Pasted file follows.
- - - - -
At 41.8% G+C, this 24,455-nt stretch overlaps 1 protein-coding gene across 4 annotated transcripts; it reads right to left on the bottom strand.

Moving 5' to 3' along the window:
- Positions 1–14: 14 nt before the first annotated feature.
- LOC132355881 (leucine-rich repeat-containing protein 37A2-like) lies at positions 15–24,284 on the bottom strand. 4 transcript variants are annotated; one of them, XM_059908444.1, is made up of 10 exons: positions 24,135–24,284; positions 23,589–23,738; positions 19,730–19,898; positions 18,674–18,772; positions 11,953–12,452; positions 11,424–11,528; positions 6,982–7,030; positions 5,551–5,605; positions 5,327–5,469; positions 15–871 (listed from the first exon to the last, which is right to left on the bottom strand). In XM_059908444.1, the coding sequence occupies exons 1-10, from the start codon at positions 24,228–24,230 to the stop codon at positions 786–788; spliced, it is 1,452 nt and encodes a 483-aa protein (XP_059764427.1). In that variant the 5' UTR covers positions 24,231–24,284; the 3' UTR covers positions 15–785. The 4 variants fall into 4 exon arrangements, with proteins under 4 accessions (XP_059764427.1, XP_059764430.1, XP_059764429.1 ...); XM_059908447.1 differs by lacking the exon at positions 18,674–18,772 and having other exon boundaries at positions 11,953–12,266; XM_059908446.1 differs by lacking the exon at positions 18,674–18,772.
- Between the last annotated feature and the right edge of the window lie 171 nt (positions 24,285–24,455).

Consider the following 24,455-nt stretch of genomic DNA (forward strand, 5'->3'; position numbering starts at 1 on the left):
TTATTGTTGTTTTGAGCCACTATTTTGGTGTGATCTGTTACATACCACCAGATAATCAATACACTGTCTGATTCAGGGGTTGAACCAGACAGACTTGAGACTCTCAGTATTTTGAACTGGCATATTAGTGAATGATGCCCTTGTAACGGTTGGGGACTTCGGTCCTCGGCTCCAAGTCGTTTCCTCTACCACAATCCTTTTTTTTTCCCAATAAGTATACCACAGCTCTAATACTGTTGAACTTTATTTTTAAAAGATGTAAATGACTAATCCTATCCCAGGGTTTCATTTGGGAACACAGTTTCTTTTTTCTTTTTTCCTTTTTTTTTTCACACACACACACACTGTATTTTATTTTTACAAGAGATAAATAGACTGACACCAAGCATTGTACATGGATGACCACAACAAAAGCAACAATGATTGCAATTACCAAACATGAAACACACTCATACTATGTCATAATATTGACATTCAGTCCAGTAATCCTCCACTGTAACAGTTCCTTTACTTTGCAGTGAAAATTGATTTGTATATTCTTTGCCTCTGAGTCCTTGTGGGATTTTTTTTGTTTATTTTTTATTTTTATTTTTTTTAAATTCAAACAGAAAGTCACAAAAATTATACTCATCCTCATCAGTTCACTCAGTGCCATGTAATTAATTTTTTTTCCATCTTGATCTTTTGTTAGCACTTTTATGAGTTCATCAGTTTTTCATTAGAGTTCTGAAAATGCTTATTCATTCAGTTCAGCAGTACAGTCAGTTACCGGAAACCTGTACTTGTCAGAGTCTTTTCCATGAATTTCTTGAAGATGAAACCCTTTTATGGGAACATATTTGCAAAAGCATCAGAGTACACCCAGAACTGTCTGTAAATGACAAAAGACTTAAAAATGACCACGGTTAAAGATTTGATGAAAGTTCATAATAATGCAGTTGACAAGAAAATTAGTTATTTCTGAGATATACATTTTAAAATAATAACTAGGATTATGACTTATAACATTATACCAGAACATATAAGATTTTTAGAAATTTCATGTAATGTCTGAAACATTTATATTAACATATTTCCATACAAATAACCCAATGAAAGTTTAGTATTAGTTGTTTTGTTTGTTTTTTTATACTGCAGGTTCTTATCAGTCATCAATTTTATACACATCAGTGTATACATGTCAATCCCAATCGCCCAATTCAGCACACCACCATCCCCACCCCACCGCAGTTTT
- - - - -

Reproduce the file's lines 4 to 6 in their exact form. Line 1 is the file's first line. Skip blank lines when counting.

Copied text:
- LOC132355881 (leucine-rich repeat-containing protein 37A2-like) lies at positions 15–24,284 on the bottom strand. 4 transcript variants are annotated; one of them, XM_059908444.1, is made up of 10 exons: positions 24,135–24,284; positions 23,589–23,738; positions 19,730–19,898; positions 18,674–18,772; positions 11,953–12,452; positions 11,424–11,528; positions 6,982–7,030; positions 5,551–5,605; positions 5,327–5,469; positions 15–871 (listed from the first exon to the last, which is right to left on the bottom strand). In XM_059908444.1, the coding sequence occupies exons 1-10, from the start codon at positions 24,228–24,230 to the stop codon at positions 786–788; spliced, it is 1,452 nt and encodes a 483-aa protein (XP_059764427.1). In that variant the 5' UTR covers positions 24,231–24,284; the 3' UTR covers positions 15–785. The 4 variants fall into 4 exon arrangements, with proteins under 4 accessions (XP_059764427.1, XP_059764430.1, XP_059764429.1 ...); XM_059908447.1 differs by lacking the exon at positions 18,674–18,772 and having other exon boundaries at positions 11,953–12,266; XM_059908446.1 differs by lacking the exon at positions 18,674–18,772.
- Between the last annotated feature and the right edge of the window lie 171 nt (positions 24,285–24,455).

Consider the following 24,455-nt stretch of genomic DNA (forward strand, 5'->3'; position numbering starts at 1 on the left):